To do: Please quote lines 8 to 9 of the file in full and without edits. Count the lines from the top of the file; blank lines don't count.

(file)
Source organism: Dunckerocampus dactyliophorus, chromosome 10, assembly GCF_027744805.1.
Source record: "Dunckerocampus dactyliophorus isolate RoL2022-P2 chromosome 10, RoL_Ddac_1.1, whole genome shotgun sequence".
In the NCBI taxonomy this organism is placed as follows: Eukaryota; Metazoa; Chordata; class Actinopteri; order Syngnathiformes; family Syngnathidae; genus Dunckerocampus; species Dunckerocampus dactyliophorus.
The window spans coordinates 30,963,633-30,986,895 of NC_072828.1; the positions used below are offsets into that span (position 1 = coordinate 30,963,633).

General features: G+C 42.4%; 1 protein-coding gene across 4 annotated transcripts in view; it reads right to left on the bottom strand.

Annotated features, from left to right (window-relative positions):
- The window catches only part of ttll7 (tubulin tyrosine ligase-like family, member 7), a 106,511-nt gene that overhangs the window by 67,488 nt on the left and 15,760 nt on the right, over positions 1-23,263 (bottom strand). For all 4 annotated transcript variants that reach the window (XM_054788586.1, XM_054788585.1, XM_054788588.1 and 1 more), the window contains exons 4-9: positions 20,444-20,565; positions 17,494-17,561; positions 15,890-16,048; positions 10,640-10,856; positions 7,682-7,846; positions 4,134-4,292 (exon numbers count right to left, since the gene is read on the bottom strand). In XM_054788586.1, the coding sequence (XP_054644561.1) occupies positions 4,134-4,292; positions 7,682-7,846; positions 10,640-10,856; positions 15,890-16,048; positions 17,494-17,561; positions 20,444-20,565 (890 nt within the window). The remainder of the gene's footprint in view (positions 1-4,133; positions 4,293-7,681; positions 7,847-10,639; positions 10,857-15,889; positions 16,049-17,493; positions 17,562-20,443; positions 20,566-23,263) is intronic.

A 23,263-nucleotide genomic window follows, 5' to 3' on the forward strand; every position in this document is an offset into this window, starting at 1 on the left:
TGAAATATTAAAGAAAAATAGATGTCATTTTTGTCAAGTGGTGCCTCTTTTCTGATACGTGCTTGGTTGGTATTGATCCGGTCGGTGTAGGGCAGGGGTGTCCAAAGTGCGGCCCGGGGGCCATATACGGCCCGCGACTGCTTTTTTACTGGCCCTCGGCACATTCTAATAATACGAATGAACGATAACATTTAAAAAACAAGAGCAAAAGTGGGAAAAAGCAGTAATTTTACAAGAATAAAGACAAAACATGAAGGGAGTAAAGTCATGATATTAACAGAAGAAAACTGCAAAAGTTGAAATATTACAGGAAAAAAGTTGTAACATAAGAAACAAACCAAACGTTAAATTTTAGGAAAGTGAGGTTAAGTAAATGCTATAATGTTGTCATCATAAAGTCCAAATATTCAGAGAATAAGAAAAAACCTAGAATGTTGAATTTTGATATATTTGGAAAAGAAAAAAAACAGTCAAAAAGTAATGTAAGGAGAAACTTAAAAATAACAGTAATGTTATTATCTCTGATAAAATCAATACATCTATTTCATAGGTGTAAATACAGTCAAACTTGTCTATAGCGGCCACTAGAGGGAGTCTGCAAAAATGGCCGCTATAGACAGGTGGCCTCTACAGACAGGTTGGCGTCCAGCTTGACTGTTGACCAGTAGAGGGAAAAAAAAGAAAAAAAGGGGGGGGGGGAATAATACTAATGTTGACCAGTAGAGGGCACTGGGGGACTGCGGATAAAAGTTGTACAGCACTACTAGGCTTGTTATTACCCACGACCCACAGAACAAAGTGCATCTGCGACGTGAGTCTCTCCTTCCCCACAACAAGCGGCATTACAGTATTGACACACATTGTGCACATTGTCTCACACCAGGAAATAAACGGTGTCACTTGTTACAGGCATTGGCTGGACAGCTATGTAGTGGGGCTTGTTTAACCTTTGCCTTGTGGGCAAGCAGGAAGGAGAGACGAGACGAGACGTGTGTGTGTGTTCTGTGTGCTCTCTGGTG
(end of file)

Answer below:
A 23,263-nucleotide genomic window follows, 5' to 3' on the forward strand; every position in this document is an offset into this window, starting at 1 on the left:
TGAAATATTAAAGAAAAATAGATGTCATTTTTGTCAAGTGGTGCCTCTTTTCTGATACGTGCTTGGTTGGTATTGATCCGGTCGGTGTAGGGCAGGGGTGTCCAAAGTGCGGCCCGGGGGCCATATACGGCCCGCGACTGCTTTTTTACTGGCCCTCGGCACATTCTAATAATACGAATGAACGATAACATTTAAAAAACAAGAGCAAAAGTGGGAAAAAGCAGTAATTTTACAAGAATAAAGACAAAACATGAAGGGAGTAAAGTCATGATATTAACAGAAGAAAACTGCAAAAGTTGAAATATTACAGGAAAAAAGTTGTAACATAAGAAACAAACCAAACGTTAAATTTTAGGAAAGTGAGGTTAAGTAAATGCTATAATGTTGTCATCATAAAGTCCAAATATTCAGAGAATAAGAAAAAACCTAGAATGTTGAATTTTGATATATTTGGAAAAGAAAAAAAACAGTCAAAAAGTAATGTAAGGAGAAACTTAAAAATAACAGTAATGTTATTATCTCTGATAAAATCAATACATCTATTTCATAGGTGTAAATACAGTCAAACTTGTCTATAGCGGCCACTAGAGGGAGTCTGCAAAAATGGCCGCTATAGACAGGTGGCCTCTACAGACAGGTTGGCGTCCAGCTTGACTGTTGACCAGTAGAGGGAAAAAAAAGAAAAAAAGGGGGGGGGGGAATAATACTAATGTTGACCAGTAGAGGGCACTGGGGGACTGCGGATAAAAGTTGTACAGCACTACTAGGCTTGTTATTACCCACGACCCACAGAACAAAGTGCATCTGCGACGTGAGTCTCTCCTTCCCCACAACAAGCGGCATTACAGTATTGACACACATTGTGCACATTGTCTCACACCAGGAAATAAACGGTGTCACTTGTTACAGGCATTGGCTGGACAGCTATGTAGTGGGGCTTGTTTAACCTTTGCCTTGTGGGCAAGCAGGAAGGAGAGACGAGACGAGACGTGTGTGTGTGTTCTGTGTGCTCTCTGGTG